How Mercury & Mars Retrograde Could Affect The Voting Booths This Year
As if 2020 wasn't cataclysmic enough, the United States has a big election coming up—and it's being ushered in with a Mercury retrograde. Here, mbg's resident astrologists, the AstroTwins, explain why that's a big deal—and why it's more important than ever to get your ballot plan in order early.
What is Mercury retrograde again?
Every planet, astrologically speaking, governs a different part of our lives. Mercury deals with interpersonal expression, information, logic, and transportation. When it goes retrograde, it passes the Earth in its trip around the Sun, making it look like it's moving in a different direction in the sky. (It's not actually moving backward—just appears to be.)
During this retrograde period, all those things Mercury deals with (i.e., contracts, tech, and communication) tend to go out of whack. The upcoming Mercury retrograde cycle—the last one of 2020—begins on October 13 and ends on November 3, which is, you guessed it, Election Day.
What does Mercury have to do with voting?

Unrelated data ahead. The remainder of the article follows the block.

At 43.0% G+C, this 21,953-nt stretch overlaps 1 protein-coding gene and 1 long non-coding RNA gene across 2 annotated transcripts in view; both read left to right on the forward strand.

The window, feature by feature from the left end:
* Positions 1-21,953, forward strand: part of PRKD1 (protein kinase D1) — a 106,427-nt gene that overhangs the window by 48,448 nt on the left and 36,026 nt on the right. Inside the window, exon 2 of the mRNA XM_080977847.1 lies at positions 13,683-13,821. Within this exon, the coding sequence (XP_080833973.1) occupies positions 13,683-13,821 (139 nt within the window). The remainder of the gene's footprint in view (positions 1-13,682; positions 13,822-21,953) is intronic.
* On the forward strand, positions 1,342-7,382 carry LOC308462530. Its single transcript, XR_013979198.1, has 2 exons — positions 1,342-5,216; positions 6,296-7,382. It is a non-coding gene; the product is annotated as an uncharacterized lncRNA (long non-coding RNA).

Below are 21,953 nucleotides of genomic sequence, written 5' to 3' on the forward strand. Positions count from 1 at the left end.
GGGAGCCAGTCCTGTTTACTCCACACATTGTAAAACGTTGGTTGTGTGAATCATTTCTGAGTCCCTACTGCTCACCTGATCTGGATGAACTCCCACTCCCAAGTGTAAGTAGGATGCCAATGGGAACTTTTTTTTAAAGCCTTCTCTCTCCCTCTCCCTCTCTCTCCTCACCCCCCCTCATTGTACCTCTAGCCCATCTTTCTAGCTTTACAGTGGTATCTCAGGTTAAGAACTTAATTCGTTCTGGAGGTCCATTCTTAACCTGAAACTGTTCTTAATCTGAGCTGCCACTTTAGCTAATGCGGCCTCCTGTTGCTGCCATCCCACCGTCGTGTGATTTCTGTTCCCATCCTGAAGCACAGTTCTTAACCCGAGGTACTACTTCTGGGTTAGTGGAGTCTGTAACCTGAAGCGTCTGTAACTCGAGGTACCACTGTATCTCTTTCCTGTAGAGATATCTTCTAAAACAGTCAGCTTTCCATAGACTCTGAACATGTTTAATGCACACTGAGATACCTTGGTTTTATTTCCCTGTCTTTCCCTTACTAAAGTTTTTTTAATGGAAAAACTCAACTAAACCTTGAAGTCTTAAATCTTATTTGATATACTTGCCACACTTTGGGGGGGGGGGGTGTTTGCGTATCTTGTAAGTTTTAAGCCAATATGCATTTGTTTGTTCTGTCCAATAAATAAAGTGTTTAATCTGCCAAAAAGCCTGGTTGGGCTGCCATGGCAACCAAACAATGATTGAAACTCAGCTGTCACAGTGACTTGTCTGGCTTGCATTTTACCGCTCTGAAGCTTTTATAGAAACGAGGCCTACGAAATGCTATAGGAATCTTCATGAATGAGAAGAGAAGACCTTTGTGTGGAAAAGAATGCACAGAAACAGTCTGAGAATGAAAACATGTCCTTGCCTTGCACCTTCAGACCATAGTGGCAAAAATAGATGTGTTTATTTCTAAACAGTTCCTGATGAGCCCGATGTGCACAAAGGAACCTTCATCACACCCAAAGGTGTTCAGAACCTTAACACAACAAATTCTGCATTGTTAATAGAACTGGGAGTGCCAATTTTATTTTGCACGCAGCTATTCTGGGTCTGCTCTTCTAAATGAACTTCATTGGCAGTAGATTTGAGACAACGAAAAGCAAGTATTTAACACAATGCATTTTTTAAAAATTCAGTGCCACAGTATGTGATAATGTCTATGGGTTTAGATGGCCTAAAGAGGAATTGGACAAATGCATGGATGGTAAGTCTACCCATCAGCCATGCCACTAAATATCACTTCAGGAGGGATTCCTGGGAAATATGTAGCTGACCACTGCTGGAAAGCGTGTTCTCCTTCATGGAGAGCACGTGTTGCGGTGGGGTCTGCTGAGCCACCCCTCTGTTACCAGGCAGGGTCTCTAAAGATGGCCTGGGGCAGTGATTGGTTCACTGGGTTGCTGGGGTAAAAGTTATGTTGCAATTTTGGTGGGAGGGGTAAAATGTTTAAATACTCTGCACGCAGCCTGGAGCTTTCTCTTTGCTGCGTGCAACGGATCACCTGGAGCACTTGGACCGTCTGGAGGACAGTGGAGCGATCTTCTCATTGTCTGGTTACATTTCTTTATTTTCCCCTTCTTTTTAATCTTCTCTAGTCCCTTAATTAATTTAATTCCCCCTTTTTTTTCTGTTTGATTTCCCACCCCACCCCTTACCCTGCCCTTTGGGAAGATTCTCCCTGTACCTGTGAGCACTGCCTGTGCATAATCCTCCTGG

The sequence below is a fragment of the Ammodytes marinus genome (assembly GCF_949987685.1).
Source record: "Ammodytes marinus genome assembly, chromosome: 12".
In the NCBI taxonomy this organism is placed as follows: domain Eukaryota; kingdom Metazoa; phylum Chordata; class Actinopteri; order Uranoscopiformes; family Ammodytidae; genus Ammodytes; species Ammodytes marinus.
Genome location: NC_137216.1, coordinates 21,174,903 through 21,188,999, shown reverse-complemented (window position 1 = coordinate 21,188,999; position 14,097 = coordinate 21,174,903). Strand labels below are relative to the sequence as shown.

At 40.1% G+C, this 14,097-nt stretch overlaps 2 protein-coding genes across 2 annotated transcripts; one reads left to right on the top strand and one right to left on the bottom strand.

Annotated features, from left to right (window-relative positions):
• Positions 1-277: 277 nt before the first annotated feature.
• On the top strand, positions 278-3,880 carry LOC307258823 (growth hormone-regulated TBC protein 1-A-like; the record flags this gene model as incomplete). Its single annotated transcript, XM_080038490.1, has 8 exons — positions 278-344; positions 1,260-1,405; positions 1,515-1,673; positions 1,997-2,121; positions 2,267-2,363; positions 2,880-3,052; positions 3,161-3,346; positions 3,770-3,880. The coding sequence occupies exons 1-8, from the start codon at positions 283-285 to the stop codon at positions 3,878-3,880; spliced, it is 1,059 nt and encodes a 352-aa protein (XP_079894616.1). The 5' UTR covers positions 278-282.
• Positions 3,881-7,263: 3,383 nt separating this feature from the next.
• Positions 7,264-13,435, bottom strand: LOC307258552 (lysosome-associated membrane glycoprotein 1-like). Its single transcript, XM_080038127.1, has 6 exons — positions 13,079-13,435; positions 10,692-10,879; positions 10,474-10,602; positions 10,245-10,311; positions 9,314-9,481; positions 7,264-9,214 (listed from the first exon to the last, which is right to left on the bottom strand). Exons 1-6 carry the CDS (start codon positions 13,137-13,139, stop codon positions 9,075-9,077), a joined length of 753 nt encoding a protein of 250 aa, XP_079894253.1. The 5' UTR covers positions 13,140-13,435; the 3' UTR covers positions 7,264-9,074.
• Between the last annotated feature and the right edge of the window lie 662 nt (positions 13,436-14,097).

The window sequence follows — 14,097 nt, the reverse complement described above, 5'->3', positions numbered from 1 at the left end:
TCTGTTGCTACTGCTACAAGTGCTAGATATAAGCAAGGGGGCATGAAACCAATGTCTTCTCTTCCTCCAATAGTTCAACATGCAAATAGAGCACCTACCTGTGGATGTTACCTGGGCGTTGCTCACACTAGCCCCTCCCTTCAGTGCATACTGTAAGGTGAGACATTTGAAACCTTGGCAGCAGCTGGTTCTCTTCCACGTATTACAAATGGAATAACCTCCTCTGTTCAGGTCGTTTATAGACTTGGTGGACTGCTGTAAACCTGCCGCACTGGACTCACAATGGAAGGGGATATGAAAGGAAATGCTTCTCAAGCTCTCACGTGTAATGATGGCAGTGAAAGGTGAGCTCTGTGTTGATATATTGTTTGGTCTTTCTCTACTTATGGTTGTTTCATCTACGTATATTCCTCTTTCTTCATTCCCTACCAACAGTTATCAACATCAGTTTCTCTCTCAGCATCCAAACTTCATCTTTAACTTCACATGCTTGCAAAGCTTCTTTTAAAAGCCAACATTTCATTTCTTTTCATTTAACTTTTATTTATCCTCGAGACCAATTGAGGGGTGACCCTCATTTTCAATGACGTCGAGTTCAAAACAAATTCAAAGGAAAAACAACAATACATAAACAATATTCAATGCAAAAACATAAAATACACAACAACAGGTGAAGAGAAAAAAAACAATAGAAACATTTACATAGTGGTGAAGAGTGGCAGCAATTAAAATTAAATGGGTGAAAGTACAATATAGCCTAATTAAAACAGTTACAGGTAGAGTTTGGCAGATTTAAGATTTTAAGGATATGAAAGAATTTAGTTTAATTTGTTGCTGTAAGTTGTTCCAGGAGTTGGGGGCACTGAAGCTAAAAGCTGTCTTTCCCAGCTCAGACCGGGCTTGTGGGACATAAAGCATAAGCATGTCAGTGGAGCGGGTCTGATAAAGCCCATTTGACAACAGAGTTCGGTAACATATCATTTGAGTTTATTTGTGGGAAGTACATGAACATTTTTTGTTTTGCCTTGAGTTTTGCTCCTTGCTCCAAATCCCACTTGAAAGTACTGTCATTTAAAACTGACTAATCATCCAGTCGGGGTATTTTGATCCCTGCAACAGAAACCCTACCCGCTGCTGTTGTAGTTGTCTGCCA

As the twins explain, "Mercury rules technology and communication, and when it turns retrograde, these things can go haywire. This includes the post office and the transfer of mail, both electronic and paper."
Since many people will be voting via absentee ballot this year, issues with the mail could pose a real problem, they predict. "Will mail get lost, votes be miscounted, hackers meddle with algorithms? The odds of things going awry are multiplied [under a retrograde]."
For a bit of context, the twins note the last time Mercury was retrograde during a U.S. election was during the Bush–Gore election of 2000, when the Supreme Court had to settle a Florida voter dispute.
Oh, and not for nothing, but Mars is also retrograde until November 15. Mars won't affect voting so much, but you can bet tempers will flare, as the twins note it can feel like "a global temper tantrum" when Mars goes retrograde.
Moral of the story: If you want to be an engaged voter this year, practice some extra diligence and solidify those voting plans stat. Triple check that everything is filled in correctly if you're voting by mail, confirm you have the correct polling place if you're voting in person, and remind friends and family to do the same.
This election is way too important to let a little retrograde get in the way of your vote.
The bottom line.
It's shaking up to be an intense few weeks here in the U.S., between two retrogrades, an election, and the ongoing COVID-19 pandemic. All the more reason to make your vote count—and take some extra precautions to make sure it literally gets counted.